In palabra, in celebration of Denver’s history and future,

Molina Speaks

August 10th, 2016

A New Poet’s Row?

has word reached the heard, nouveau?
under the roar of the nu city bird, crane?
above the hum of the Jack hammers bang
next to Allen wrenches panhandling change
gentrifying Neal, Opalanga, and Lalo’s city?
did the hipsters or the yuppies or the smokers
brief you on the roaring development of
A New Poet’s Row?

word en la calle is
housing, public space, and keys to la ciudad
for the cultural architects of denver

ah shit they said westword and ums were gonna showcase the ppls shit now and that is wasn’t just about beer sales and that jupiter’s weed tax was gon trickle down to the masses so the dope folk actually living her present future past paving the stories into her streets and writing Beats into her cloud atlas could actually afford their fuckin rent. palabra.

Siri’s Aliens

New Speculative Fiction from Molina Speaks.

Molina is the Live Scribe for Warm Cookies of the Revolution’s Stompin’ Ground Games, a monthly event series  that highlights Denver’s historic neighborhoods.  Four Mile Historic Park was featured in November 2015, dedicated to storytelling.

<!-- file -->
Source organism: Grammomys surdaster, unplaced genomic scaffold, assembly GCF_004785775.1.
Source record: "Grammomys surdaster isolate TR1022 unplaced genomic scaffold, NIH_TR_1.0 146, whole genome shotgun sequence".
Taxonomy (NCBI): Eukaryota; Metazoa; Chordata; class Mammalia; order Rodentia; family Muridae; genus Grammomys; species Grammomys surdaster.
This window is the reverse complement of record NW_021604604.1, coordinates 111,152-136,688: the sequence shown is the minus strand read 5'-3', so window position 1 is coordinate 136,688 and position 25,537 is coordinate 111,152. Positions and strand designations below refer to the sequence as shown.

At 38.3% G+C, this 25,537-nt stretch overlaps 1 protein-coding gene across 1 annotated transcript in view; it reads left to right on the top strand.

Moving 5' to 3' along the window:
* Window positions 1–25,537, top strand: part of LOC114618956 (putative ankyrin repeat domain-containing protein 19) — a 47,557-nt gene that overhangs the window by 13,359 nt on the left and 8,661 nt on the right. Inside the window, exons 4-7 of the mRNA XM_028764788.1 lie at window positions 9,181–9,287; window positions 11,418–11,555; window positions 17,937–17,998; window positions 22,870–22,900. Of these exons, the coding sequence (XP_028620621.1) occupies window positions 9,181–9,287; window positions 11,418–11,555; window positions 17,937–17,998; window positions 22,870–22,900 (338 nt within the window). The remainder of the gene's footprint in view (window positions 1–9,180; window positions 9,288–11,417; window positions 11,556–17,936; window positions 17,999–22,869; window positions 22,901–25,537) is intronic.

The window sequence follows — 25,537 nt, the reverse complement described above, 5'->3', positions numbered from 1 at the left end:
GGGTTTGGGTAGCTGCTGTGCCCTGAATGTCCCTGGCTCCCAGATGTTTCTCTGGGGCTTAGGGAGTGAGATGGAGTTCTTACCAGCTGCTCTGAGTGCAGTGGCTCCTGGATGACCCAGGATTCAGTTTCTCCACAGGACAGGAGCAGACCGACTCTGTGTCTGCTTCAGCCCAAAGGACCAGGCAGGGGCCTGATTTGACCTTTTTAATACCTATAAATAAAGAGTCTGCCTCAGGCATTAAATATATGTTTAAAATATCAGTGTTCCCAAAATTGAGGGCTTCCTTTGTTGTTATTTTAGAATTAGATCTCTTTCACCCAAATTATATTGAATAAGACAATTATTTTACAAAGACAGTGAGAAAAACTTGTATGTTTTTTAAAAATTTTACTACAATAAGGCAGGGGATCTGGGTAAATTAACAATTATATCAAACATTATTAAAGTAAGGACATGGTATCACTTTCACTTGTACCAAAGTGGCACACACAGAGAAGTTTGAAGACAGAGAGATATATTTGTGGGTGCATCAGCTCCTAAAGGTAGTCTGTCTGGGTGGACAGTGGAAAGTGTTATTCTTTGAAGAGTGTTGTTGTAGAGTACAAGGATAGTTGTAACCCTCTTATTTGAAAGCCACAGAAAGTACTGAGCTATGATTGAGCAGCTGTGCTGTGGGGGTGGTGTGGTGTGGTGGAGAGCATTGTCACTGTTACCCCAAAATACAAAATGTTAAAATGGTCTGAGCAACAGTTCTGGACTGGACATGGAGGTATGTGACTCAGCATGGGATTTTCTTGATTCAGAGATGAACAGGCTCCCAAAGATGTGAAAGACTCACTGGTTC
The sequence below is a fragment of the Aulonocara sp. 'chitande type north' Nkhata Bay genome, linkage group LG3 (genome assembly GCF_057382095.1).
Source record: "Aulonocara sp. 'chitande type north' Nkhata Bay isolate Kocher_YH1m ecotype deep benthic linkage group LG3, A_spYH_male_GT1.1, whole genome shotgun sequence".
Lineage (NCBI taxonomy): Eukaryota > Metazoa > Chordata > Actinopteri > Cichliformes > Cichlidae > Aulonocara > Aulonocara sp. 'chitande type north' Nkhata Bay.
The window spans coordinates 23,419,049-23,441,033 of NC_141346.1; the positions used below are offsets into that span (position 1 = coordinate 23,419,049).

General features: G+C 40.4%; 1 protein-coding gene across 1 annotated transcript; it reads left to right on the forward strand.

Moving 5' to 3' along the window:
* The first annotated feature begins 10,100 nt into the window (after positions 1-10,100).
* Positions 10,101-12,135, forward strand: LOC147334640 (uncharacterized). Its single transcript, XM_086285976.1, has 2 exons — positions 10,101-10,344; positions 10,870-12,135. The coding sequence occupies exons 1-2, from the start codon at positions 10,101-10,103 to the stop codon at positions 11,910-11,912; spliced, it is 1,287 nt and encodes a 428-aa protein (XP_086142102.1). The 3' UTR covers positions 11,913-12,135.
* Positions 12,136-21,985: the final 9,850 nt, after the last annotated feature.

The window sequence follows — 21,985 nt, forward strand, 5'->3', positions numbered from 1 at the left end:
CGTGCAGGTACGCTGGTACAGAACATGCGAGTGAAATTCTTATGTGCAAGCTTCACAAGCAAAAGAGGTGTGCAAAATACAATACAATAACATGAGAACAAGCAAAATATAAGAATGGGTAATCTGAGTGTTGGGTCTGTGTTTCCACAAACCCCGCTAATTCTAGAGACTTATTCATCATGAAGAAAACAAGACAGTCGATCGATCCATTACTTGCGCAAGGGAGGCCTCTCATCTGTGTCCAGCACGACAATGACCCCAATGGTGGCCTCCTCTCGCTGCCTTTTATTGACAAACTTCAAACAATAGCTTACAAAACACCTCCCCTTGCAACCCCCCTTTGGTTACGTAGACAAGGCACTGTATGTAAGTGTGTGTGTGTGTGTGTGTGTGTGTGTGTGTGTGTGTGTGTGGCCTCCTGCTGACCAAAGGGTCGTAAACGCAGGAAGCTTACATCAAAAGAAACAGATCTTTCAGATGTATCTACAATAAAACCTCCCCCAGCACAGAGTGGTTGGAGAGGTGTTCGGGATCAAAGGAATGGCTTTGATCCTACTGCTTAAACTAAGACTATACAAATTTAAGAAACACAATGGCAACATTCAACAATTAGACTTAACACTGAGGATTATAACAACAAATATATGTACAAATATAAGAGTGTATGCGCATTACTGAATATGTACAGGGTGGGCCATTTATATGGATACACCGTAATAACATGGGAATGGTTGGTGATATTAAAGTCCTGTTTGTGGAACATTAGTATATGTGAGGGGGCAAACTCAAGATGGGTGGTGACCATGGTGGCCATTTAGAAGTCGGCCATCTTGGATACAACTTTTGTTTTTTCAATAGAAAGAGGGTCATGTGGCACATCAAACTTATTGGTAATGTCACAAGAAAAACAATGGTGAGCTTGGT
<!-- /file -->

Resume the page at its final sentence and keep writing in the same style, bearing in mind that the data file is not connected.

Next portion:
Siri’s Aliens

by Molina Speaks

There were lights circling above a whispering Four Mile Historic Park on a chilly Scorpio Denver night.  It was Sunday.  The winds were calm, awaiting snow.  It was approximately 34 degrees.  Muhammed had walked from the African Community Center.  He had been circling the park, then walking along the river, deep inside his new moon thoughts, when she said it.  “Alien.”  In his ears it sounded like she was pronouncing it to the world.